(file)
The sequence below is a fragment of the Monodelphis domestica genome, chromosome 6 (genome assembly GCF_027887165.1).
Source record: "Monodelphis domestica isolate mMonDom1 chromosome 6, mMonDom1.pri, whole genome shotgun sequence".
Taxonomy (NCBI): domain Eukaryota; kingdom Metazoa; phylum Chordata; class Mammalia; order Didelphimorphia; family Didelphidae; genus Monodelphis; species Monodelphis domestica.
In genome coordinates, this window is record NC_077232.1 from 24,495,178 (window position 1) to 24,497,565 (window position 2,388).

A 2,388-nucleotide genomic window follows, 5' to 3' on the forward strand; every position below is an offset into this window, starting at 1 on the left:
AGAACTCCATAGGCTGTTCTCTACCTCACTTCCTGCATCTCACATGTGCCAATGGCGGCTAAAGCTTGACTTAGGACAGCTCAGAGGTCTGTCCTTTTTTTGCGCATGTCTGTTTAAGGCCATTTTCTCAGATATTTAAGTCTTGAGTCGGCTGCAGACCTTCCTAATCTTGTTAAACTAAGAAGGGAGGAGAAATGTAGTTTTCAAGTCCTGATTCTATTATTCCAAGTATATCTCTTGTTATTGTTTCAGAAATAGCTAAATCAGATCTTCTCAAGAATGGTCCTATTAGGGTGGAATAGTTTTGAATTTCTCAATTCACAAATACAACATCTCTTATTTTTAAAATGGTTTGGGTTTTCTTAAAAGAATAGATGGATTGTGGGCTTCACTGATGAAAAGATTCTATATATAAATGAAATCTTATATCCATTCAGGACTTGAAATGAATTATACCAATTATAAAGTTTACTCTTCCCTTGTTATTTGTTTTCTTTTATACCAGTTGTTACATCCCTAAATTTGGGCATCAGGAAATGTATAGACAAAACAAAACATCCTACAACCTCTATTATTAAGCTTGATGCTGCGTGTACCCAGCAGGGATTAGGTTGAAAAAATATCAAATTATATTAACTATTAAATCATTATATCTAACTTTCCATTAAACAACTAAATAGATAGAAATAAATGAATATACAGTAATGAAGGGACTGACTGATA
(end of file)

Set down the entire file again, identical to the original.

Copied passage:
The sequence below is a fragment of the Monodelphis domestica genome, chromosome 6 (genome assembly GCF_027887165.1).
Source record: "Monodelphis domestica isolate mMonDom1 chromosome 6, mMonDom1.pri, whole genome shotgun sequence".
Taxonomy (NCBI): domain Eukaryota; kingdom Metazoa; phylum Chordata; class Mammalia; order Didelphimorphia; family Didelphidae; genus Monodelphis; species Monodelphis domestica.
In genome coordinates, this window is record NC_077232.1 from 24,495,178 (window position 1) to 24,497,565 (window position 2,388).

A 2,388-nucleotide genomic window follows, 5' to 3' on the forward strand; every position below is an offset into this window, starting at 1 on the left:
AGAACTCCATAGGCTGTTCTCTACCTCACTTCCTGCATCTCACATGTGCCAATGGCGGCTAAAGCTTGACTTAGGACAGCTCAGAGGTCTGTCCTTTTTTTGCGCATGTCTGTTTAAGGCCATTTTCTCAGATATTTAAGTCTTGAGTCGGCTGCAGACCTTCCTAATCTTGTTAAACTAAGAAGGGAGGAGAAATGTAGTTTTCAAGTCCTGATTCTATTATTCCAAGTATATCTCTTGTTATTGTTTCAGAAATAGCTAAATCAGATCTTCTCAAGAATGGTCCTATTAGGGTGGAATAGTTTTGAATTTCTCAATTCACAAATACAACATCTCTTATTTTTAAAATGGTTTGGGTTTTCTTAAAAGAATAGATGGATTGTGGGCTTCACTGATGAAAAGATTCTATATATAAATGAAATCTTATATCCATTCAGGACTTGAAATGAATTATACCAATTATAAAGTTTACTCTTCCCTTGTTATTTGTTTTCTTTTATACCAGTTGTTACATCCCTAAATTTGGGCATCAGGAAATGTATAGACAAAACAAAACATCCTACAACCTCTATTATTAAGCTTGATGCTGCGTGTACCCAGCAGGGATTAGGTTGAAAAAATATCAAATTATATTAACTATTAAATCATTATATCTAACTTTCCATTAAACAACTAAATAGATAGAAATAAATGAATATACAGTAATGAAGGGACTGACTGATA